The lure of feed-in tariffs (FITs) has been responsible for around 75% of solar photovoltaic (PV) deployment around the world and 45% of wind power, according to a study by the US National Renewable Energy Laboratory (NREL).
The study by analysts Karlynn Cory and Claire Kreycik, along with Toby Couture of E3 Analytics and Emily Williams of the Department of State, A Policymaker’s Guide to Feed-in Tariff Policy Design, looked at the use of FITs around the world.
FITs are the most widely used renewable energy policy, in operation in over 75 countries, outweighing both tax incentives and renewable portfolio standard (RPS) policies.
The use of FITs has been particularly prevalent in Europe over the last 20 years, where it has led to the deployment of more than 15,000 MW of solar PV and 55,000 MW of wind between 2000 and 2009.
The US, by comparison, had around 25,000 MW of wind installed by the end of 2009 and only 1250 MW of solar PV.
Germany has been very successful in its use of FITs to drive renewable energy deployment and leads the region in renewable energy capacity.
In Spain, however, aggressive tariffs and inadequate oversight have overheated the market.
This can be avoided, says the NREL guide, by integrating effective policy caps or cost containment mechanisms into an FIT scheme from the outset.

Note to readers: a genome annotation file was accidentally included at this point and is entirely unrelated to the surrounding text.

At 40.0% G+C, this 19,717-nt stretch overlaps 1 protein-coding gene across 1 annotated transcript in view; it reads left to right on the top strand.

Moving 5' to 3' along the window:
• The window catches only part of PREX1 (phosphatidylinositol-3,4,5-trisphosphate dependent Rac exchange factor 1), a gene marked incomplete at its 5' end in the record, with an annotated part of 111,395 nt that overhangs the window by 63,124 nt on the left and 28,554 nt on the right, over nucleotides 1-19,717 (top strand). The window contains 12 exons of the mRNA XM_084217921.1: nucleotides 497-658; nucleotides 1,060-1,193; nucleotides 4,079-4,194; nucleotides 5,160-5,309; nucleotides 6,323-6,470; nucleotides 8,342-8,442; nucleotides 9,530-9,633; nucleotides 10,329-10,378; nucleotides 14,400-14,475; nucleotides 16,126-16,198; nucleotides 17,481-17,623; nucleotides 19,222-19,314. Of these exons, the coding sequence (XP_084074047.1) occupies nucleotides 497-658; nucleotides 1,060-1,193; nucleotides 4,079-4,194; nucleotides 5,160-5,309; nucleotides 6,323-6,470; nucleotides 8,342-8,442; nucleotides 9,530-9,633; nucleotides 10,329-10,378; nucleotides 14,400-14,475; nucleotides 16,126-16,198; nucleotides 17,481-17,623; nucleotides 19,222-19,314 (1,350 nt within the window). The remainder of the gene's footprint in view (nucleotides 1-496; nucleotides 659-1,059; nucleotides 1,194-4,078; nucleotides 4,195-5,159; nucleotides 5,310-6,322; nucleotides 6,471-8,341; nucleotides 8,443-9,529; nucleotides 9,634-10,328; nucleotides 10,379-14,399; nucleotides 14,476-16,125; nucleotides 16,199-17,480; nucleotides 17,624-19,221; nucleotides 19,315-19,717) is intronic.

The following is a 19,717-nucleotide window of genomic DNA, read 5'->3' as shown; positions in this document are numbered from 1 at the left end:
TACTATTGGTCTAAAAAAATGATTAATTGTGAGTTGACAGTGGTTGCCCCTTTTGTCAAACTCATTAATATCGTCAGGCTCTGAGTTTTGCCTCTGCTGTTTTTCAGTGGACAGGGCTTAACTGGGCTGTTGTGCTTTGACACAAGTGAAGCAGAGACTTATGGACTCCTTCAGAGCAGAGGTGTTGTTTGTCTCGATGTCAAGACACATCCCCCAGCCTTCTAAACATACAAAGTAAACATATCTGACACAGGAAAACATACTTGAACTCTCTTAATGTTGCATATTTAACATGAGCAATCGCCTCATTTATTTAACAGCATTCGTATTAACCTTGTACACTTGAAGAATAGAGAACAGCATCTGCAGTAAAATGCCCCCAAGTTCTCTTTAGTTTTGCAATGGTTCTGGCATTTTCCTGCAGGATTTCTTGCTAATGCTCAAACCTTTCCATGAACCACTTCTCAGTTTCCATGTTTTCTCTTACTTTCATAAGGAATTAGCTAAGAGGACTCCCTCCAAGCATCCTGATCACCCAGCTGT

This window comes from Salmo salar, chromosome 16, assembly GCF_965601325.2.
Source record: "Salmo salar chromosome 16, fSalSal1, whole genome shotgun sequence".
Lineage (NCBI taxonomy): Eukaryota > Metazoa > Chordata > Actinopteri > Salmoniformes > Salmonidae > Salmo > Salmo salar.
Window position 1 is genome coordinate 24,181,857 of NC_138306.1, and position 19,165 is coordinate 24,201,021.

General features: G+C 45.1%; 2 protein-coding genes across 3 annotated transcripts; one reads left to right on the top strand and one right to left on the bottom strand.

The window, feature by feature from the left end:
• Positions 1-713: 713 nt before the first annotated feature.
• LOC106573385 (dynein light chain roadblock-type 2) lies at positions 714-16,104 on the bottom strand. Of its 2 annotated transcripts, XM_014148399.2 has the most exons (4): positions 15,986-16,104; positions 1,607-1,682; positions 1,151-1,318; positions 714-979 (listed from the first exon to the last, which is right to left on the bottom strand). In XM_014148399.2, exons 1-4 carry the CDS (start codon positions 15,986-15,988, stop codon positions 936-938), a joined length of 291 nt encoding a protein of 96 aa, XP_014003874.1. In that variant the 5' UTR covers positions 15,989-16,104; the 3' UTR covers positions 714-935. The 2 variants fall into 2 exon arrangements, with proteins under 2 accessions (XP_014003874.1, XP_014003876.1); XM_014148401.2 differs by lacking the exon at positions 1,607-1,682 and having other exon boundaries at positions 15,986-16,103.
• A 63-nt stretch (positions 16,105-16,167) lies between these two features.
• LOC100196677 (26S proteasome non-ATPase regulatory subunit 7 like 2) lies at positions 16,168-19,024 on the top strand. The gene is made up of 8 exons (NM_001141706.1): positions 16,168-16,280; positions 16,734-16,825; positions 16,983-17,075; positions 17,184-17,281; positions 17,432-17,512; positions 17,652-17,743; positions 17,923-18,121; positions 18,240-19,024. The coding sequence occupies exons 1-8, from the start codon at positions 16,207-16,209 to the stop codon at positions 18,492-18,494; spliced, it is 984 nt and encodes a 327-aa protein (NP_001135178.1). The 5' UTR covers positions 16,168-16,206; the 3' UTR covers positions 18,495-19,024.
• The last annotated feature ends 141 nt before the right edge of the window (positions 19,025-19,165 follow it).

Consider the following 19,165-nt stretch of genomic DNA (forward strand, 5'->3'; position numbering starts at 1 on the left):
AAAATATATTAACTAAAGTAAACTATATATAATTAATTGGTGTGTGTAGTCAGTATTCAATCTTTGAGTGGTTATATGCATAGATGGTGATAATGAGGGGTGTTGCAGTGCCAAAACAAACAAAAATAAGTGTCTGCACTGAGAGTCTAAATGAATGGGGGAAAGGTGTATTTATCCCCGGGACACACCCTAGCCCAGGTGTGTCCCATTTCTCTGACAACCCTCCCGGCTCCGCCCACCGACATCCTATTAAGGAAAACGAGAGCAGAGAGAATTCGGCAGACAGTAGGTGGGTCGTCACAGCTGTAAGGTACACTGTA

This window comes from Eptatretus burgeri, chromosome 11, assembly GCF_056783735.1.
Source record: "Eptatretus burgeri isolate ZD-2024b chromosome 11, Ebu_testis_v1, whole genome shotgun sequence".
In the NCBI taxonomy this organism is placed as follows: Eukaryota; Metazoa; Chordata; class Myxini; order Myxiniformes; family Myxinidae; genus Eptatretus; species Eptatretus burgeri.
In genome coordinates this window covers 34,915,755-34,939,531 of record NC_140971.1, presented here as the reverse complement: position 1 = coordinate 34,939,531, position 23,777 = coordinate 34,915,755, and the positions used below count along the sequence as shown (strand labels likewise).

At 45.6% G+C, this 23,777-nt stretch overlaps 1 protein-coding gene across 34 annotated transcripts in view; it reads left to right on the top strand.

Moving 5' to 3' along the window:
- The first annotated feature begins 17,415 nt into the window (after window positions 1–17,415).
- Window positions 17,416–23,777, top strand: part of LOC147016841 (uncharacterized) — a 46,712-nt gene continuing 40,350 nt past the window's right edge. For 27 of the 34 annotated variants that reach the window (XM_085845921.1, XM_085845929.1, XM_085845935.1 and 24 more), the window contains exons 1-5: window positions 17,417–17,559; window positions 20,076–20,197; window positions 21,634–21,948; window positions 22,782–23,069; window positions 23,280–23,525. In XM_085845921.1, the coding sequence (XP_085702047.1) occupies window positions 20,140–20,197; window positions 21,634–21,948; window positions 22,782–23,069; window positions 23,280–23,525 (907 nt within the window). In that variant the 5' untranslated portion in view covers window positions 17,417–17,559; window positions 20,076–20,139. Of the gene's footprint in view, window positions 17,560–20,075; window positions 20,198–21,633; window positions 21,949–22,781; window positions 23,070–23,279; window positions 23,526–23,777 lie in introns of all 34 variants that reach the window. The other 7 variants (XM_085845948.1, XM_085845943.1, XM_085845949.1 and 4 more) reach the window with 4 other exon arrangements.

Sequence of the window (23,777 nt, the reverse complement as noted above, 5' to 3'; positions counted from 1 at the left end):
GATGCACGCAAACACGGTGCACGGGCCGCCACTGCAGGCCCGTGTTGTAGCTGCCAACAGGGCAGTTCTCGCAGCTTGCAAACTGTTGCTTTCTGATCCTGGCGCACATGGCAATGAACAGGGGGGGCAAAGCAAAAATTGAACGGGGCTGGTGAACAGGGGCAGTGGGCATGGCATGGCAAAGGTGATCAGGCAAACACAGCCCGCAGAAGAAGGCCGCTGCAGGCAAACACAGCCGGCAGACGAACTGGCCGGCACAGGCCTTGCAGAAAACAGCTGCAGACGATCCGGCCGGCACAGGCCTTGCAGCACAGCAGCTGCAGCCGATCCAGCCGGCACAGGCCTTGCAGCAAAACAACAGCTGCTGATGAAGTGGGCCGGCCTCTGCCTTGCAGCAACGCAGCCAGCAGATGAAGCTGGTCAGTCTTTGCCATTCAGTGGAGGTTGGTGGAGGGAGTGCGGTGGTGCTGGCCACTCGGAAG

Three states – Hawaii, Maine and Vermont – are already experimenting with FIT policies and a further ten are considering similar measures.
But the widespread introduction of European-style FITs in the US is hampered by the Federal Power Act (FPA) and the Public Utility Regulatory Policies Act (PURPA), which would require an investigation and specific rulemaking or declaratory order.
Alternatively, Congress could take action and had the Waxman-Markey climate bill – the 2009 American Clean Energy and Security Act – been passed this would have clarified a number of the issues.
NREL’s guide provides a complete overview of the policy options for FITs, and the key elements that US states should consider if introducing FITs.
For further information:
Local councils join microgeneration bandwagon, but is policy sound? (10-Aug)
Feed-in tariff will increase UK solar PV market five-fold, says PricewaterhouseCoopers (8-Jun)
UK feed-in tariffs will benefit homes but not businesses, say critics (2-Feb)